Things are coming to a crux. These are the days that will define the Padres for the rest of the season, perhaps longer. Decisions will be made. Changes will come. And it will happen sooner rather than later.
When the big bosses say they are unhappy, and that changes are “imminent” if things don’t turn around quickly, the employees quickly begin to show their character. The people who step up are likely to stick around; the ones who fold under the pressure are more likely to be shown the door.
In case you were away from your favorite Padres news source the last few days, you’re aware the Padres CEO and President Mike Dee said in an interview Friday that he was unhappy with the Padres play this season, and that changes would be coming if things didn’t change soon. Also on Friday, Padres executive chairman Ron Fowler was reported as writing in an email that waiting for the team to turn around was becoming “less appealing as the ugly losses continue.”
The series against the Mets turned into a testing ground for the team to prove its worthiness of employment. Unfortunately, they lost two of three, and Sunday’s loss was particularly ugly. There were several key plays in the series that are likely to be scrutinized by the front office.
In Friday’s first inning, Will Venable and Everth Cabrera reached base. With Carlos Quentin at the plate, we saw Venable and Cabrera attempt a double steal, a rarity for the Padres this year. Good aggressive baserunning – that’s good, right? It’s hard to say, because Quentin swung at the pitch, lofting an easy fly ball for an out. Venable slid headfirst into third base, indicating that this wasn’t a hit-and-run; he was simply not expecting Quentin to swing at that pitch. The baserunners managed to return to their bases safely, but if I were Mike Dee, I would want to know what happened on that play. Was it a straight double steal, and should Quentin have taken the pitch? Was it a hit-and-run and Venable made a mental mistake by sliding? Did Glenn Hoffman not relay to Venable that the ball had been hit? Did someone miss their assignment? The answers to those questions will let us know if it was a communication error by the coaches, performance error(s) by the players, or some combination of the two.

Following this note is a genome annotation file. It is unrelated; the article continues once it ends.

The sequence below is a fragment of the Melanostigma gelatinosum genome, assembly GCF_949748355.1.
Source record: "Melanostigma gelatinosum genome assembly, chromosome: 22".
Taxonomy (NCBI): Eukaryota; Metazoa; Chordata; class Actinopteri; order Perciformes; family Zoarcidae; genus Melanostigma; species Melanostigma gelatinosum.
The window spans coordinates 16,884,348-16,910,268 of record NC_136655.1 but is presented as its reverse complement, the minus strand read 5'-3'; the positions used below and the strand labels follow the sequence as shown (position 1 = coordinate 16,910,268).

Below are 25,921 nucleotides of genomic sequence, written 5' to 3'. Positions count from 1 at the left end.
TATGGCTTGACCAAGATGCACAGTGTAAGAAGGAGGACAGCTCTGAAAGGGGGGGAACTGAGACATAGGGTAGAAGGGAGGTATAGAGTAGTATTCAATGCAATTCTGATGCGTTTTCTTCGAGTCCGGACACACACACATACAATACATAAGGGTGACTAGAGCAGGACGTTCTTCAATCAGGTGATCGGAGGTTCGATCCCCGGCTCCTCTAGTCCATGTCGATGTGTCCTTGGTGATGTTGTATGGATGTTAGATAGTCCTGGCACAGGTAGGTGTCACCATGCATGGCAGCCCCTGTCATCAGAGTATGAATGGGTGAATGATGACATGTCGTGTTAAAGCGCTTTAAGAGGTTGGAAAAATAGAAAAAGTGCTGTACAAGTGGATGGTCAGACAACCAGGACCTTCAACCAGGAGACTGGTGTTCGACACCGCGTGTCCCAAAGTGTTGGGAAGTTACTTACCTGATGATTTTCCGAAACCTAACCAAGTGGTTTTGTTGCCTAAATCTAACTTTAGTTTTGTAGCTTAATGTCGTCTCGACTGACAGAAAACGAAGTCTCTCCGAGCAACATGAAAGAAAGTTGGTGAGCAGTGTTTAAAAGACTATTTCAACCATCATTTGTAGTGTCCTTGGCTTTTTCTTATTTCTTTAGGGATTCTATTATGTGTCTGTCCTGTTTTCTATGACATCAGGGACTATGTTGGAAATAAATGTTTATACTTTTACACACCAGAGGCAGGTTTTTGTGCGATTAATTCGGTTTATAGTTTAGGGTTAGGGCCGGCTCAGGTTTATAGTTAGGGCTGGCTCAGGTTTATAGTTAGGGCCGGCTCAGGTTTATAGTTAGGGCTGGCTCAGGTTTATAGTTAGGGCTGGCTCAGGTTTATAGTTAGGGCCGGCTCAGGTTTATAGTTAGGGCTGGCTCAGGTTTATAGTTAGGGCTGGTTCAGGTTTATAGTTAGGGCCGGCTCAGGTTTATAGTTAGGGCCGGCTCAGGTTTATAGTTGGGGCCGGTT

Venable was involved in another baserunning incident Sunday. After leading off the game with a walk, he tried to go from first to third on a sacrifice bunt, and was thrown out by a good five feet. This appeared to be a very aggressive baserunning play that, if successful, could have lit a fire under the team. It turned out to be overly aggressive, and left the team with nobody on base instead of a man on second with one out. But we are generally much more forgiving of players trying too hard than we are of those not trying hard enough. Venable showed he’s willing to put himself out on a limb to help get the team going. That’s the kind of leadership that has been lacking on this team.
Late in Sunday’s game, we saw the other extreme. Alexi Amarista first made a mental blunder. He hit a line shot to the left side, and broke quickly out of the batter’s box. He looked up and saw that the shortstop had made the play, and stopped with the look that many players have on their faces when they’ve just smoked a ball that’s been caught. The problem was, the ball wasn’t caught. The shortstop dropped it, and Amarista’s failure to run hard all the way to first probably cost him a base hit and the Padres a much-needed baserunner in a game they trailed 3-1.
While this wasn’t the kind of play that players are proud of, it was somewhat understandable. And Amarista’s effort has never really been called into question. Bud Black did give him an earful after the play, though. But Amarista’s blunder is mentioned primarily to set the scene for what came next.
Yasmani Grandal came to the plate as a pinch-hitter. Grandal has already lost his job as the starting catcher to Rene Rivera, as a result of Rivera’s superiority behind the plate, Rivera’s surprisingly good hitting, and Grandal’s lack of any kind of success at the plate this year. Grandal dropped a soft liner into right center field for a single, and was on first when Venable hit a custom-made double play grounder to second. Inexplicably, Grandal, rather than sliding into second to break up the double play, turned to his left about 15 feet from second base and started trotting back toward the dugout. The shortstop bobbled the throw, and dropped the ball. He retrieved it, picked it up, and stepped on second base. Grandal never made it to second base. And this happened right after Amarista’s baserunning mistake. So instead of Grandal saying “I’m going to try even harder to help pick up my teammate,” he apparently thought “What’s the point, we’re not going to win any way.” And that’s the difference between a good clubhouse guy and one that puts himself before the team.
In the post-game interview, Black gave reasons for both Amarista’s and Grandal’s plays, saying that neither was due to a lack of effort. Black has never thrown a player under the bus, and that’s one reason he will be in high demand after the Padres fire him. But ironically, Grandal’s play might just be the play that ends up getting him fired.